This is an interesting question. I'd refer to texts by Fletcher and Rossing on the subject as they are world leading experts in the physics of musical instruments. I can only tell you what I've learned from guitar playing, specifically classical guitar.
You should know that the brightness of the note produced by the string depends on where you pluck it (I am referring only to guitar and not hammered or bowed strings). So it is hard to say that any spot is "sweet" since that is somewhat subjective. If you wanted warm tones, al la Wes Montgomery, you would be wise to pluck at the mid point as that will accentuate the fundamental and kill a lot of the harmonics. If you wanted a very twangy tone you would want to pluck near the bridge as that will excite a lot of high frequency overtones and with considerable amplitude. So it would seem like you do NOT want to stay in one spot if you want variety and control of your tone. But who's to say which of those tones is "sweet"?
There are other factors to consider. By experimenting with the attack placement one may sacrifice other qualities like sustain and volume. So there is a trade off and I am not sure anyone has really studied this is detail but if anyone has it would be in Fletcher and Rossing's texts (if not originated by them). Various schools of thought are split on this in the classical guitar world. I recall Pepe Romero's book teaching that the strings should always be plucked at the same spot, just behind the sound hole in the direction of the bridge (I am pretty sure it was Romero, but could be Parkening) and that any other variations on tone could be achieved by varying the attack angle of the nails, pressure applied to the string, etc. In other words his method supports the idea that one gets overall superior sound in one place and that other variety can be achieved by controlling the attack parameters. However, not everyone agrees with this. I have seem video of Julian Bream where he will sometimes pluck over the finger board. It is also quite customary for Flamenco guitarists to play fast runs by plucking closer to the bridge but this is not for tone as much as the string feels stiffer there making it easier to bounce the fingers off the string, in contrast to feeling like a loose rope or wet spaghetti when plucked further in. Based on this you can see that there are other factors than sound that contribute to these decisions.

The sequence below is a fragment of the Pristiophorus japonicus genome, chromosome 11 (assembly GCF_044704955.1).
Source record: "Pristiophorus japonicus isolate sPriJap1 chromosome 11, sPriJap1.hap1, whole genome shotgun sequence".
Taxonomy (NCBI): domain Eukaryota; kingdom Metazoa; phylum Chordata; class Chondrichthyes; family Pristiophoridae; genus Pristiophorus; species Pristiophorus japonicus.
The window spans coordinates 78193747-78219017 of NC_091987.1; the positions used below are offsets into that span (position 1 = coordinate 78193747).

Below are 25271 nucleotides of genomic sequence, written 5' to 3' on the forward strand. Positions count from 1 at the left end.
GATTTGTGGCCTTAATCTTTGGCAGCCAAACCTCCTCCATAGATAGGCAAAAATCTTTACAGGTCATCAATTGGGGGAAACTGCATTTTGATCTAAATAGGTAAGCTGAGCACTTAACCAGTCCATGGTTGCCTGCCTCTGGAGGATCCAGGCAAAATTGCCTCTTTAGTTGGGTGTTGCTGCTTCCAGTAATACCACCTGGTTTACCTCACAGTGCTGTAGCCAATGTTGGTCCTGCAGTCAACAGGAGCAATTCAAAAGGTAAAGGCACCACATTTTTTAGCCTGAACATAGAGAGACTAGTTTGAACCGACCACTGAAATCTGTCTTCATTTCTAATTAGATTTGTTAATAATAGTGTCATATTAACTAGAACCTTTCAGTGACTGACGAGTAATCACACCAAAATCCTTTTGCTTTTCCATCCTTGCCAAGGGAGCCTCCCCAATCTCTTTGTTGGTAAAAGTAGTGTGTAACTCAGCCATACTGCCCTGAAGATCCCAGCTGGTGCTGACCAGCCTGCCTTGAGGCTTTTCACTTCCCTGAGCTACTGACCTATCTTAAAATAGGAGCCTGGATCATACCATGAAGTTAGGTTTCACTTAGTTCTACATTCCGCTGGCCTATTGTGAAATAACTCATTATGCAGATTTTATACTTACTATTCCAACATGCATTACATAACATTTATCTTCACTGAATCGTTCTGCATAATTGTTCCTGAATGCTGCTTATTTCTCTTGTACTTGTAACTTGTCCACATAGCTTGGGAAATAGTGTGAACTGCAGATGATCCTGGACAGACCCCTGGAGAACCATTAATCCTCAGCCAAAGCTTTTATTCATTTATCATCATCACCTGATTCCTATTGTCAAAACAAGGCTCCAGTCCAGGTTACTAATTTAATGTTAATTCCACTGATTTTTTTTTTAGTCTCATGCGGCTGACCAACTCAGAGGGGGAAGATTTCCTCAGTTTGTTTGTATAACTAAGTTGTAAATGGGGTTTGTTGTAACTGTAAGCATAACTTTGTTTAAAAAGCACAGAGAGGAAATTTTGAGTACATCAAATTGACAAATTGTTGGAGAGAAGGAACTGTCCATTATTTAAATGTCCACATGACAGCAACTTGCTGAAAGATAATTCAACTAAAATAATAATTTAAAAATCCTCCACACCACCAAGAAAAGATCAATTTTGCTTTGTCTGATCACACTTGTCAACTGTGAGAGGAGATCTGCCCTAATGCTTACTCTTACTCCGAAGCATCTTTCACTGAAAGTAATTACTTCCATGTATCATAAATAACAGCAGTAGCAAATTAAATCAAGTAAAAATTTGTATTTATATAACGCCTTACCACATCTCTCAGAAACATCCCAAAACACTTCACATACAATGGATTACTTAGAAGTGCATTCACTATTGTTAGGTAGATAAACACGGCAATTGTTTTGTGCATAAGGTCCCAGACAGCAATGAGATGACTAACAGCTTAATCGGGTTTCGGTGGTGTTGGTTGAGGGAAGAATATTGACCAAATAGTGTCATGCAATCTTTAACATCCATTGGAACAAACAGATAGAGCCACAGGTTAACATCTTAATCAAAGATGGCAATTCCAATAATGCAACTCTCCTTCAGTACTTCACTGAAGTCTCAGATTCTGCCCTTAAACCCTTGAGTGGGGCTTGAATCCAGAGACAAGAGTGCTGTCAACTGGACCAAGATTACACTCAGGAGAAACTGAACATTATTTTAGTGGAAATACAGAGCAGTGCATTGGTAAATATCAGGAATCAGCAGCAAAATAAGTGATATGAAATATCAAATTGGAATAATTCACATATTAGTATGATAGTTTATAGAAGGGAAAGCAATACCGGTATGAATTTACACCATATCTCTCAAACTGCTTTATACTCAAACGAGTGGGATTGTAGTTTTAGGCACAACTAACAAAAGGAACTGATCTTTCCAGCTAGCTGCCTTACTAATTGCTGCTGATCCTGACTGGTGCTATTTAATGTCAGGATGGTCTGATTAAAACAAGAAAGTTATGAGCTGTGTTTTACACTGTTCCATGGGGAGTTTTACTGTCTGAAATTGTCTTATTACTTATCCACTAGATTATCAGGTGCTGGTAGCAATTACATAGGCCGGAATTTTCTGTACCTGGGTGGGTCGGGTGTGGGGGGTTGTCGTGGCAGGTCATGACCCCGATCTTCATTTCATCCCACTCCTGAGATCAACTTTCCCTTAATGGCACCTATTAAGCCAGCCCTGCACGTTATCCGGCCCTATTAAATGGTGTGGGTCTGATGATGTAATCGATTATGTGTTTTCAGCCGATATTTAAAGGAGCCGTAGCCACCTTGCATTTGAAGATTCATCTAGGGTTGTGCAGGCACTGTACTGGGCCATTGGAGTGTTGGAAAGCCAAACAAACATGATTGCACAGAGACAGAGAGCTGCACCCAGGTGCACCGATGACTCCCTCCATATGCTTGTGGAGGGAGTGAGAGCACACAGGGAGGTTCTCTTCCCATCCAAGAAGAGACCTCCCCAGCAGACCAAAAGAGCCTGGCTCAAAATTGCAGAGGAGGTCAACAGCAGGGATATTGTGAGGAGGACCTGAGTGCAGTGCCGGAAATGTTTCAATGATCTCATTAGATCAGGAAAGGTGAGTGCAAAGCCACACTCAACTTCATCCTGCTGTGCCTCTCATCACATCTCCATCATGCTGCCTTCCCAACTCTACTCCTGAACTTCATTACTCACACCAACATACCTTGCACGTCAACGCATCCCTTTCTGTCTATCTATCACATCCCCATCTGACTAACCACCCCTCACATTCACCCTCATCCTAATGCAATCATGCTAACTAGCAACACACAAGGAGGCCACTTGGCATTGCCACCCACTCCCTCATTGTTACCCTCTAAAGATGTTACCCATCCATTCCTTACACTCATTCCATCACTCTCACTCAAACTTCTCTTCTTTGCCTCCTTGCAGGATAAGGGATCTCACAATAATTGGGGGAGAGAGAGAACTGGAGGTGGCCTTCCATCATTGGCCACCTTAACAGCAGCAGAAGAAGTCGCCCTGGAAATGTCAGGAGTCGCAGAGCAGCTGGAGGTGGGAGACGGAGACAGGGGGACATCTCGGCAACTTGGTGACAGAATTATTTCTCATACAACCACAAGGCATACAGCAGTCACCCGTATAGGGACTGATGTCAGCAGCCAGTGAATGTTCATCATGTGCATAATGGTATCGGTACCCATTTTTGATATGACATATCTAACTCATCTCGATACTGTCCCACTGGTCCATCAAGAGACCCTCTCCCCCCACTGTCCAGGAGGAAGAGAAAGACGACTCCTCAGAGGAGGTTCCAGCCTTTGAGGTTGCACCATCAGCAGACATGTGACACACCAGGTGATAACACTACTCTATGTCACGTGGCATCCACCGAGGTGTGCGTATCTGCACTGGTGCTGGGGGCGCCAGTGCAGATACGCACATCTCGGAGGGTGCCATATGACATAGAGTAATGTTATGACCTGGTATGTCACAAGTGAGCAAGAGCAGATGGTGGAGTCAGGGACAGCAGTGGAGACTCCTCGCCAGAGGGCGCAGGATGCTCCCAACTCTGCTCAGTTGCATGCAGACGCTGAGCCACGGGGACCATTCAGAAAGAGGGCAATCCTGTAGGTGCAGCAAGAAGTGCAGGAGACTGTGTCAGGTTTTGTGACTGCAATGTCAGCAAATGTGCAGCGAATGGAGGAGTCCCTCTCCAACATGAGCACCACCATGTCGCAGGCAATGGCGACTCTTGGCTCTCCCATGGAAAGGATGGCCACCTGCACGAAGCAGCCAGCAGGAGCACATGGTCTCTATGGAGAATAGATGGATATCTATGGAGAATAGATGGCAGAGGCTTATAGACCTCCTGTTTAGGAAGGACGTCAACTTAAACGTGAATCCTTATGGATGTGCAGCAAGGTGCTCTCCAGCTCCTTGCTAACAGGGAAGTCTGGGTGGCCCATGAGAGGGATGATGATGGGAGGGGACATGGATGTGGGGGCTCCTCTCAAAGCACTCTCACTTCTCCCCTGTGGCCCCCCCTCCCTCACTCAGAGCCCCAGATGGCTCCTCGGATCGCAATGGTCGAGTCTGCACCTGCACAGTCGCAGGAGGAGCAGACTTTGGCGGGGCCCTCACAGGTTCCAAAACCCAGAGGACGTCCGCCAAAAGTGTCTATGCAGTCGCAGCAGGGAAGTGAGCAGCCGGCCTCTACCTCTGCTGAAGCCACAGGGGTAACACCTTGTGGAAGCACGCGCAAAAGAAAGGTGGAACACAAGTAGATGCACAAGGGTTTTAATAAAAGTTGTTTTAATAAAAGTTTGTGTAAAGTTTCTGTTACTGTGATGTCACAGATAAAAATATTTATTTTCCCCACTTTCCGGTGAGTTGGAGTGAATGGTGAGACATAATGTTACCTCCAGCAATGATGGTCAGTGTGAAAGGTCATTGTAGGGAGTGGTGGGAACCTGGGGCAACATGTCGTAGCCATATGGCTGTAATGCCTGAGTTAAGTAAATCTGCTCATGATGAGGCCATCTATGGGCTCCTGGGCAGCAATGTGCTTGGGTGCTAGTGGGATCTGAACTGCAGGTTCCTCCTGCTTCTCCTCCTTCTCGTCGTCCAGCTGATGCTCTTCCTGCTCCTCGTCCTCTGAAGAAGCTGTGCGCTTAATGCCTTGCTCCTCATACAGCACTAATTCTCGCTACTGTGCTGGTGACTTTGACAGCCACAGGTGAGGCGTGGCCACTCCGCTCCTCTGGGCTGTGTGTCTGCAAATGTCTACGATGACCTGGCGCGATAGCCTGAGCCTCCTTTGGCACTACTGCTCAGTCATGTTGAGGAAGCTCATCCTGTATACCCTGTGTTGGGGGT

I cannot say for sure that Romero is correct (or the comment I have attributed to Romero) but in my experience it sure seems to be. When the hand drapes over the strings the fingers will lie across them diagonally, each finger touching the string at a slightly different place. This very fact makes it impossible to achieve consistency in placement, especially when playing chords. Perhaps they are in a small enough neighborhood about the sweet spot that it doesn't matter. My opinion is that this is true and it is a standard part of classical guitar training. But I have not seen objective data on this and would deffer to that.
The above does not likely hold as much for the electric guitar. While the basic string physics is all the same the amplification, sustain, and to some degree the tone, can all be controlled by electronics. With just a plain amp you can still hear the variety of tones generated by pick placement but the other issues that exist in generating a reliable note on the classical just do not exist for the electric. At the extreme I would guess that a large enough effect rack could make attack precision an unnecessary skill.